Mommas in the Marketplace.
Thursday, November 20, 2003
There it sat on the dining room table exuding kryptonite: the Sunday New York Times Magazine with the cover headline: "Q: Why Don''t More Women Get to the Top? A: They Choose Not To." The subtitle read, "Abandoning the Climb and Heading Home." An angelic white Madonna in her Ann Taylor outfit with what appeared to be the Hope diamond on one finger and a toddler in her lap represented all these American mothers who are "heading home." I feared the worst--yet another post-feminist piece of swill about how mothers can''t hack it at work and would much rather play Chutes and Ladders all day. I was not to be disappointed.
Since the late ''80s and the debut of "the mommy track," we have been subjected to these stories about mothers seeing the light and chucking it all for junior. The format is almost always the same. Five women who went to Yale and, say, the Harvard Business School, married to men whose salaries equal the operating budget of Wal-Mart, decide to have kids and then quit their jobs and--poof--there is a national "movement" of mothers not only rejecting the workplace, but feminism as well. This article, written by Lisa Belkin (a former Times reporter who decided to quit and write freelance because her husband could easily support them), follows the template perfectly. Only here the privileged white women we meet from the "Opt-Out Revolution" are Princeton alums (as is Belkin) or from other elite universities who then went to work in law firms or newsrooms.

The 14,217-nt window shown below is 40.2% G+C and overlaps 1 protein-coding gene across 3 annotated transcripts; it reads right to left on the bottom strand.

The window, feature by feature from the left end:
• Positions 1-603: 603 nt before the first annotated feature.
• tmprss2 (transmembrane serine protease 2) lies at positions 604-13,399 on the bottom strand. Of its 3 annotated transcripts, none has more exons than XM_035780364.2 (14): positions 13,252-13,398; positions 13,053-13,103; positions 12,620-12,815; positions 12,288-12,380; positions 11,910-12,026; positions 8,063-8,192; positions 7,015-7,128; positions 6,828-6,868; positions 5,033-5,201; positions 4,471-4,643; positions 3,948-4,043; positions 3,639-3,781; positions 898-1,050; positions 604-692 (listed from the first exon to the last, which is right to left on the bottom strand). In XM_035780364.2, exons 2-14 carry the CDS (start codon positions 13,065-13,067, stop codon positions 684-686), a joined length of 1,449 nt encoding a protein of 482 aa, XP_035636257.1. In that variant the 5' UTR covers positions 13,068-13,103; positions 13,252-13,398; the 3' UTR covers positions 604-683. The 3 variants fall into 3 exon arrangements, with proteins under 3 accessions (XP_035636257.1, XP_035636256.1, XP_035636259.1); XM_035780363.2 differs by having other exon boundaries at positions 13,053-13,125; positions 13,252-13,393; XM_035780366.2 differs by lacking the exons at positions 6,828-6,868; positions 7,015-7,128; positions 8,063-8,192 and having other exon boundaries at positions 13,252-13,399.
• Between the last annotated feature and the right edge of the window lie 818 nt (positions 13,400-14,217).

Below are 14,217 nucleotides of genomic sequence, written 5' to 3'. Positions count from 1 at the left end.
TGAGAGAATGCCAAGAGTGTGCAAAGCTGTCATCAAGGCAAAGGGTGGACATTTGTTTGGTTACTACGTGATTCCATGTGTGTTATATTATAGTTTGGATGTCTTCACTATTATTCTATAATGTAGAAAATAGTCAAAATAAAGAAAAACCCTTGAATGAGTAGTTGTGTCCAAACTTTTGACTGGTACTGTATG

This post-feminist drumbeat is a slap at mothers who do work for a living because they need to, want to, or both. It is also an assault on feminism as misguided, irrelevant, out-of-date, or all the above. As one of the mothers tells Belkin, "I don''t want to take on the mantle of all womanhood and fight for some sister who isn''t really my sister because I don''t even know her." Ouch. Well, as a feminist throwback to the days of "sisterhood is powerful," I do think that all mothers must debunk these stories each and every time they appear. We mothers, whether we work outside the home or not, must say "Excuuuse me" to such alleged "trend reports" that pit working mothers against stay-at-home mothers and undermine mothers who work. So let''s begin.
Excuse me #1: Class bias, race bias, need we say more? In fact, at one point Belkin notes that 95 percent of white men with MBAs are working but only 67 percent of white women with MBAs are. But she adds that the numbers for African-American women are closer to those of white men. Doesn''t this make you a tad suspicious about the whole notion of "choice?"
Excuse me #2: The discourse of "choice." What we learn inside the article is an attorney and a television reporter were confronted with speed-up at work--55- to 75-hour weeks--at the same time they were having children. Both asked for shorter and more flexible hours and were turned down. Their "choice" was to maintain their punishing schedules or to quit. I am sorry, but this is not a choice.